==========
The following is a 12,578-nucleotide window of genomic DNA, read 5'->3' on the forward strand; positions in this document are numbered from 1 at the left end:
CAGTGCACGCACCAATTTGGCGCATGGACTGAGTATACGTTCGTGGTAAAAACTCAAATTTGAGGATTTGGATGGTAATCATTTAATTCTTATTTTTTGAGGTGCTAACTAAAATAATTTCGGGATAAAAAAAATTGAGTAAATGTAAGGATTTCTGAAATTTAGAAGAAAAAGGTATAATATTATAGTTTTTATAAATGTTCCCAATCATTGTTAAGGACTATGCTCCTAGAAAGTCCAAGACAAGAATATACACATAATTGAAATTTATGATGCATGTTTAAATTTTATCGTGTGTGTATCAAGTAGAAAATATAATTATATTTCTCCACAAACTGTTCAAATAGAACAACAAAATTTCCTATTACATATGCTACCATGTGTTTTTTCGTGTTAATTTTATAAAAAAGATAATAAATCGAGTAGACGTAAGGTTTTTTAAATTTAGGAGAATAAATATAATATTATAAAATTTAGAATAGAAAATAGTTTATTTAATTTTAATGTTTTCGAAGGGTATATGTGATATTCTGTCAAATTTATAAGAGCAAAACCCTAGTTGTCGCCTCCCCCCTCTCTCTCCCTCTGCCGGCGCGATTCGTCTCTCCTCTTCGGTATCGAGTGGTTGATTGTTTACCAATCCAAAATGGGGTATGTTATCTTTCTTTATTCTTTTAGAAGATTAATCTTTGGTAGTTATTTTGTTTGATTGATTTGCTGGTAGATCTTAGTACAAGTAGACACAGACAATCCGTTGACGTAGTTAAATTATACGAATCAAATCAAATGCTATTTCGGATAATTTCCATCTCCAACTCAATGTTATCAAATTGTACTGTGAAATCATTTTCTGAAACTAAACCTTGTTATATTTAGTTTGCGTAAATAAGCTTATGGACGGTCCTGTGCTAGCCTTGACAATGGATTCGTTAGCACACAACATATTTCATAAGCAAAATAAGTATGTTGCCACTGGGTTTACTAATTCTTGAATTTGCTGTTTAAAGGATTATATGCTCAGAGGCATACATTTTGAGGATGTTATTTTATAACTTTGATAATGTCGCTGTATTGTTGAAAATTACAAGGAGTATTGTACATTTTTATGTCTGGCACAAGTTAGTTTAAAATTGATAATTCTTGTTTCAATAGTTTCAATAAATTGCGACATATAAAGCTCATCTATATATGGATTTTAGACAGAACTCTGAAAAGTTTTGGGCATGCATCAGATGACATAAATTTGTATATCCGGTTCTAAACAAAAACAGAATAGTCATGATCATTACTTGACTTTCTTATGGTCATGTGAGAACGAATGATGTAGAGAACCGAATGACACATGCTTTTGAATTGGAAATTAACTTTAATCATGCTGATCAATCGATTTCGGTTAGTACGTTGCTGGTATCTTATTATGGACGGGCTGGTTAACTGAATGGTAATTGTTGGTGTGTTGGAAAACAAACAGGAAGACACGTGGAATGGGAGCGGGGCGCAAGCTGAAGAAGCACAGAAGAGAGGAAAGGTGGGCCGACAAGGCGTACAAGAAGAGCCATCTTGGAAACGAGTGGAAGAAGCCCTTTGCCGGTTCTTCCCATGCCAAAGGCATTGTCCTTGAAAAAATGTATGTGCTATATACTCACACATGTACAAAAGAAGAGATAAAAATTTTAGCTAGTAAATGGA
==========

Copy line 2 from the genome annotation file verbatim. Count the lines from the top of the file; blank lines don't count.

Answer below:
CAGTGCACGCACCAATTTGGCGCATGGACTGAGTATACGTTCGTGGTAAAAACTCAAATTTGAGGATTTGGATGGTAATCATTTAATTCTTATTTTTTGAGGTGCTAACTAAAATAATTTCGGGATAAAAAAAATTGAGTAAATGTAAGGATTTCTGAAATTTAGAAGAAAAAGGTATAATATTATAGTTTTTATAAATGTTCCCAATCATTGTTAAGGACTATGCTCCTAGAAAGTCCAAGACAAGAATATACACATAATTGAAATTTATGATGCATGTTTAAATTTTATCGTGTGTGTATCAAGTAGAAAATATAATTATATTTCTCCACAAACTGTTCAAATAGAACAACAAAATTTCCTATTACATATGCTACCATGTGTTTTTTCGTGTTAATTTTATAAAAAAGATAATAAATCGAGTAGACGTAAGGTTTTTTAAATTTAGGAGAATAAATATAATATTATAAAATTTAGAATAGAAAATAGTTTATTTAATTTTAATGTTTTCGAAGGGTATATGTGATATTCTGTCAAATTTATAAGAGCAAAACCCTAGTTGTCGCCTCCCCCCTCTCTCTCCCTCTGCCGGCGCGATTCGTCTCTCCTCTTCGGTATCGAGTGGTTGATTGTTTACCAATCCAAAATGGGGTATGTTATCTTTCTTTATTCTTTTAGAAGATTAATCTTTGGTAGTTATTTTGTTTGATTGATTTGCTGGTAGATCTTAGTACAAGTAGACACAGACAATCCGTTGACGTAGTTAAATTATACGAATCAAATCAAATGCTATTTCGGATAATTTCCATCTCCAACTCAATGTTATCAAATTGTACTGTGAAATCATTTTCTGAAACTAAACCTTGTTATATTTAGTTTGCGTAAATAAGCTTATGGACGGTCCTGTGCTAGCCTTGACAATGGATTCGTTAGCACACAACATATTTCATAAGCAAAATAAGTATGTTGCCACTGGGTTTACTAATTCTTGAATTTGCTGTTTAAAGGATTATATGCTCAGAGGCATACATTTTGAGGATGTTATTTTATAACTTTGATAATGTCGCTGTATTGTTGAAAATTACAAGGAGTATTGTACATTTTTATGTCTGGCACAAGTTAGTTTAAAATTGATAATTCTTGTTTCAATAGTTTCAATAAATTGCGACATATAAAGCTCATCTATATATGGATTTTAGACAGAACTCTGAAAAGTTTTGGGCATGCATCAGATGACATAAATTTGTATATCCGGTTCTAAACAAAAACAGAATAGTCATGATCATTACTTGACTTTCTTATGGTCATGTGAGAACGAATGATGTAGAGAACCGAATGACACATGCTTTTGAATTGGAAATTAACTTTAATCATGCTGATCAATCGATTTCGGTTAGTACGTTGCTGGTATCTTATTATGGACGGGCTGGTTAACTGAATGGTAATTGTTGGTGTGTTGGAAAACAAACAGGAAGACACGTGGAATGGGAGCGGGGCGCAAGCTGAAGAAGCACAGAAGAGAGGAAAGGTGGGCCGACAAGGCGTACAAGAAGAGCCATCTTGGAAACGAGTGGAAGAAGCCCTTTGCCGGTTCTTCCCATGCCAAAGGCATTGTCCTTGAAAAAATGTATGTGCTATATACTCACACATGTACAAAAGAAGAGATAAAAATTTTAGCTAGTAAATGGA